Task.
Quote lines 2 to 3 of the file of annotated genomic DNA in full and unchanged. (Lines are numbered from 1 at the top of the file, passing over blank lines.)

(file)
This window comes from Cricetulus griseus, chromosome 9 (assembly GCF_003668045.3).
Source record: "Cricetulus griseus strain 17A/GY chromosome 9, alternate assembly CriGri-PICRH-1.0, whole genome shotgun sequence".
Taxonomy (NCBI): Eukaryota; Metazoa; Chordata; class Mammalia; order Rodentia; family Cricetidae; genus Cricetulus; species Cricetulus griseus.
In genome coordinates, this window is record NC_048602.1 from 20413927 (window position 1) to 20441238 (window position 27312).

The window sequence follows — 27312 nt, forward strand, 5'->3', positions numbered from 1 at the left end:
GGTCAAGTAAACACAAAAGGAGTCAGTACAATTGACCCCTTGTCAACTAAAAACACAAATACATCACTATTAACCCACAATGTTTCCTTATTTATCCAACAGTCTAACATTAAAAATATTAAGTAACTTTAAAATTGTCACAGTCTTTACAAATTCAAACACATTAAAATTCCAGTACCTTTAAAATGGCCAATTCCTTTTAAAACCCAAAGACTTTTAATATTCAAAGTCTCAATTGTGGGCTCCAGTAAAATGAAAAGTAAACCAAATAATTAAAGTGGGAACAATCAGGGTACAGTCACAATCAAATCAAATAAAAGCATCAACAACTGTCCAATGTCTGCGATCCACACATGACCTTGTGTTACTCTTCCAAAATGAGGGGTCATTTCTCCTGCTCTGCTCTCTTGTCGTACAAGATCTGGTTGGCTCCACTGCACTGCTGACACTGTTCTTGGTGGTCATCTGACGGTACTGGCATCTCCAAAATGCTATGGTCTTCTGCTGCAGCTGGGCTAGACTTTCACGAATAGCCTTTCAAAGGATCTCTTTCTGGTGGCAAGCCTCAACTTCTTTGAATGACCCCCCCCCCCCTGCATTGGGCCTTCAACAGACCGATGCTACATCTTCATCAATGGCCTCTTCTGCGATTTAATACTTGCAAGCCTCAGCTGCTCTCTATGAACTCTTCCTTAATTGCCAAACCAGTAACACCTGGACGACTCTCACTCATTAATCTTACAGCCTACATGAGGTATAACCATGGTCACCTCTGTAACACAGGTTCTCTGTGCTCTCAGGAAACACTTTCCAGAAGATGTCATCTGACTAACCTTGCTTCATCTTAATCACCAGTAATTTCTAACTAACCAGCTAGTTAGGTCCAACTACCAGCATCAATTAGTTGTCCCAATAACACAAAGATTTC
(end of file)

Source record: "Cricetulus griseus strain 17A/GY chromosome 9, alternate assembly CriGri-PICRH-1.0, whole genome shotgun sequence".
Taxonomy (NCBI): Eukaryota; Metazoa; Chordata; class Mammalia; order Rodentia; family Cricetidae; genus Cricetulus; species Cricetulus griseus.